Sophie Lam: Which is more powerful, a tourist trinket or a memory?
Souvenir: "a memory", in French; or a thing that is kept as a reminder of a person, place or event. It comes from the Latin, subvenire: "occur to the mind".
It might mean bringing something home from a trip that will either elicit happy memories or, if it's for someone else, solicit wishful wanderlust.
On a recent trip to New York – a city which has great synergies with my home town, London – I had to think laterally about my souvenir sourcing. In the end, I went to CO Bigelow, an apothecary that opened in Greenwich Village in 1838 and whose covetable signature line of bath products is evocative of a Manhattan of yesteryear.
A cologne, lip salve and body balm later, I'd ticked all my present boxes; the recipients were all correspondingly delighted with their gifts on my return. So imagine my disappointment when I saw the CO Bigelow range all fragrantly lined up on the shelves of Liberty department store in London a few weeks later.
A similar thing happened in Paris. My mother and I had come across a particularly delicious blend of Earl Grey tea with blue flowers at the Fauchon food store on the Place de la Madeleine and I despatched a friend, who was there last Christmas, to hunt a tin down for me.
"Oh lovely, did you get this one in John Lewis?" my mother cooed as she unwrapped it on Christmas Day.
It's not just gift-souvenirs that are losing their shine. Travel isn't just about the tangible things; it's about the experiences, too – whether it's a conversation with a stranger or the unexpected flavours of something new, particular to a place and time.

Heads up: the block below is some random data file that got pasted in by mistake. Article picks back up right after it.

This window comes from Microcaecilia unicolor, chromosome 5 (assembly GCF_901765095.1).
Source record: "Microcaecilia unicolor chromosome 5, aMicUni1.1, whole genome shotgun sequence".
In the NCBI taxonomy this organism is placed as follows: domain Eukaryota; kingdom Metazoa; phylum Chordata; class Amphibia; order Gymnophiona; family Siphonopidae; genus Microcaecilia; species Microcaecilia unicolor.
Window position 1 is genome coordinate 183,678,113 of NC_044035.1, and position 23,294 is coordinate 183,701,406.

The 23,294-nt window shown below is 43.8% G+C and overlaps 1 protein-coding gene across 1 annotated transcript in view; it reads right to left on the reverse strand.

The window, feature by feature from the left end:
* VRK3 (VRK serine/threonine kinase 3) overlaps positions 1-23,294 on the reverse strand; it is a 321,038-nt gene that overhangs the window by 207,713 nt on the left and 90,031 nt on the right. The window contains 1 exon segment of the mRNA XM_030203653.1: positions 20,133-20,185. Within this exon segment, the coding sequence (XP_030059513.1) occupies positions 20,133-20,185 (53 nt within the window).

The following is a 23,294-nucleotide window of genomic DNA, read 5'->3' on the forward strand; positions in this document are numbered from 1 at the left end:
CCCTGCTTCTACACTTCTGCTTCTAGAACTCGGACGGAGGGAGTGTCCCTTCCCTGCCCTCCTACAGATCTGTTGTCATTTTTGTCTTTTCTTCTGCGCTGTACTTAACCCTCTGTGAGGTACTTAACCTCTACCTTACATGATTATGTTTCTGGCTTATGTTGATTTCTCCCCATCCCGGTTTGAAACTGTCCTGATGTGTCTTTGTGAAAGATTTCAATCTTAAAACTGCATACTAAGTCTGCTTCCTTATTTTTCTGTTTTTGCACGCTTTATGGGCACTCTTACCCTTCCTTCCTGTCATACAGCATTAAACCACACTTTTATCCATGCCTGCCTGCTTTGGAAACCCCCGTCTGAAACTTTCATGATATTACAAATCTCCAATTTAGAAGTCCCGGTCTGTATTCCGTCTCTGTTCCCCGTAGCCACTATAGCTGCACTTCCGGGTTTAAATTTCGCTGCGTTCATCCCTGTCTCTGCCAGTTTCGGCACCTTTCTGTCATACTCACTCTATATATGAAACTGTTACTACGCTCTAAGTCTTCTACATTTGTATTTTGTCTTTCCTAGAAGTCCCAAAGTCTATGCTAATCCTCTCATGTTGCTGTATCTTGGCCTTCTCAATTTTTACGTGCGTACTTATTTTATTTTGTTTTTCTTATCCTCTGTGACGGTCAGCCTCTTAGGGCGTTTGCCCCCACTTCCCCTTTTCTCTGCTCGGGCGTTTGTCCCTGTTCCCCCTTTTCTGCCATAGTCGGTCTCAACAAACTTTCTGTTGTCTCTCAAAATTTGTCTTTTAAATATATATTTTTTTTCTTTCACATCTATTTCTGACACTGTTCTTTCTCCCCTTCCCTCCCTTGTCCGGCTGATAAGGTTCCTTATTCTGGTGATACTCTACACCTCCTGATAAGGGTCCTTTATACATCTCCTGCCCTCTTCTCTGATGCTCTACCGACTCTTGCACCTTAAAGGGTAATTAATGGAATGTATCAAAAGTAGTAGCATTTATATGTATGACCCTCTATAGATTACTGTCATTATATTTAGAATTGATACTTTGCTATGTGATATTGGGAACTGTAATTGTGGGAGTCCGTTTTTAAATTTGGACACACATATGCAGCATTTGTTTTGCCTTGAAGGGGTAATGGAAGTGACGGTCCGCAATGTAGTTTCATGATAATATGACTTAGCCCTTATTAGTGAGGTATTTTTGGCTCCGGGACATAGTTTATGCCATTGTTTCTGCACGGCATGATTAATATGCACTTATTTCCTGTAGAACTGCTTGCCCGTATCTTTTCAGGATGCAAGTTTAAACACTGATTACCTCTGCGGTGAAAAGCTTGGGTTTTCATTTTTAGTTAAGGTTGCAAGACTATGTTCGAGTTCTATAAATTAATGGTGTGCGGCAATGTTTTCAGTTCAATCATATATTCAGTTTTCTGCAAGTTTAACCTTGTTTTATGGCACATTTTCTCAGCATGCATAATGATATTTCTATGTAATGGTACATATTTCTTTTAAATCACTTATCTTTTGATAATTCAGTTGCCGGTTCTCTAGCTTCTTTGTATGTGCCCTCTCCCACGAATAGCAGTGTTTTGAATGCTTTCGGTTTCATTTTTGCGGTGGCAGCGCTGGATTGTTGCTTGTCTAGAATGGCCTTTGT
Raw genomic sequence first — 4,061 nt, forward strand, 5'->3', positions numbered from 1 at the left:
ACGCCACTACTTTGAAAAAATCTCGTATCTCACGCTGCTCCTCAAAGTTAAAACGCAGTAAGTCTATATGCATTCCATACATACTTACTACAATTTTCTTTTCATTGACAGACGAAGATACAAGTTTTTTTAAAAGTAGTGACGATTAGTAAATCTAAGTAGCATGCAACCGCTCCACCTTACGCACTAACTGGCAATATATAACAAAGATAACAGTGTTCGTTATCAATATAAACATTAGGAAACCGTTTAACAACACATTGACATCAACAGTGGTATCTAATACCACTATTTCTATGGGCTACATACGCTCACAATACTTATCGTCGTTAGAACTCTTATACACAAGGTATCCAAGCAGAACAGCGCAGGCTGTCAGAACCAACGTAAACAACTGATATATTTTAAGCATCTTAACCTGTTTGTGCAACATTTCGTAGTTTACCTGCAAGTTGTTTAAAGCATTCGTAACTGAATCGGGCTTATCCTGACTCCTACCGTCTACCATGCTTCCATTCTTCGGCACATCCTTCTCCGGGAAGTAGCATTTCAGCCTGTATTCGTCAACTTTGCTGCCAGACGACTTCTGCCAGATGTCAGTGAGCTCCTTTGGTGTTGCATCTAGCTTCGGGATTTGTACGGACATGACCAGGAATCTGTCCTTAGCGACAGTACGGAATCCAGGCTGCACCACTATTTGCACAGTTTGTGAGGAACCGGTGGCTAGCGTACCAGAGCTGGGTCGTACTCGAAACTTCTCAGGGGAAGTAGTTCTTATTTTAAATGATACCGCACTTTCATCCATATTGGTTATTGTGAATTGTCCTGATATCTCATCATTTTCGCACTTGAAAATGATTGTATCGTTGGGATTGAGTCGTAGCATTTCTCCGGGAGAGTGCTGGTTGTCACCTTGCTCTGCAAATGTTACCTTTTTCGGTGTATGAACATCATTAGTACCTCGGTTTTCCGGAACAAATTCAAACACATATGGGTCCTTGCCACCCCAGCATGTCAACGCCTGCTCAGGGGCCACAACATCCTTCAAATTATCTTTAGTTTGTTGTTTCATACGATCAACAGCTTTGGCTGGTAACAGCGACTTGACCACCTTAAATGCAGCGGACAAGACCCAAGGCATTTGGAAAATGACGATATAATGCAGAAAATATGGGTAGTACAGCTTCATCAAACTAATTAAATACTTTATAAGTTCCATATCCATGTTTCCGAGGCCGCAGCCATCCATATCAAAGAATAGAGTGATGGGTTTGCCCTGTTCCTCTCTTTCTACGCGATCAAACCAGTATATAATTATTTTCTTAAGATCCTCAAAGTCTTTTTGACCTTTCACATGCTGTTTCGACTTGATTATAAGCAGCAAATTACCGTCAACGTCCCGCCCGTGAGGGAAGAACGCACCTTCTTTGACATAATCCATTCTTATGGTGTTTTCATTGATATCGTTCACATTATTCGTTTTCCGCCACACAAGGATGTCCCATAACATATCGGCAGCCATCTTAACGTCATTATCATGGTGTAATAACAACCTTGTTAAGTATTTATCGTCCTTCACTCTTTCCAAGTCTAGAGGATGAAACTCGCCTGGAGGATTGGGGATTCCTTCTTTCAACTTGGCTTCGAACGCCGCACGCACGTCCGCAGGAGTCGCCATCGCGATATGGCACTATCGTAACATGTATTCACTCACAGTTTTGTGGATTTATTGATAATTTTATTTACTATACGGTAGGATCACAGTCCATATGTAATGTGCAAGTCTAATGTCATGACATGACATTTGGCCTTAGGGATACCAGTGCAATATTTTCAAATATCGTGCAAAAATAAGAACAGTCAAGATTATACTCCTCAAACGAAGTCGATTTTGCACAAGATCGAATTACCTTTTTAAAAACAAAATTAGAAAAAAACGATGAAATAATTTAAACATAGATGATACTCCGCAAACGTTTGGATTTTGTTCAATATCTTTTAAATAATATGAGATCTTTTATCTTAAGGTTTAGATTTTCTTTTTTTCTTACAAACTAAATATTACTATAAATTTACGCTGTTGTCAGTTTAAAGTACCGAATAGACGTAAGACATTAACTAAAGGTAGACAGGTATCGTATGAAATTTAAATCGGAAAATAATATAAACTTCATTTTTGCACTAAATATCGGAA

Two New York restaurant landmarks, Shake Shack and Balthazar, have recently secured sites in London, and Mumbai's acclaimed seafood restaurant Trishna opened in the capital several years ago. Arzak, the San Sebastian-based pioneer of new Basque cuisine and number eight on the San Pellegrino list of the "World's 50 Best Restaurants", has just opened an outpost at the Halkin hotel in Belgravia. It replaces David Thompson's Nahm, the first Thai restaurant in Europe to be awarded a Michelin star. The singular tastes of our travels are following us home.
And now that we can Google Street View the places we haven't yet been to, read the experiences of other travellers online, or shop via worldwide web marketplaces for the things we can't get at home, do we actually need to travel at all? Memories are ready made right there at your computer.
I once had my camera stolen towards the end of a three-month trip in Central America, with a nearly used roll of film inside. There's a gap in my photo album that has been filled by memory and aided by props: bus tickets, a fridge magnet, sea shells ... each small object immediately transporting me back to a particular time and place.
So perhaps that's what souvenirs really are. They're not about the shopping or eating or making your friends back at home envious with exotic trinkets. They're a bookmark in a chapter of your life – somewhere, sometime, that can't be revisited, except in your mind.
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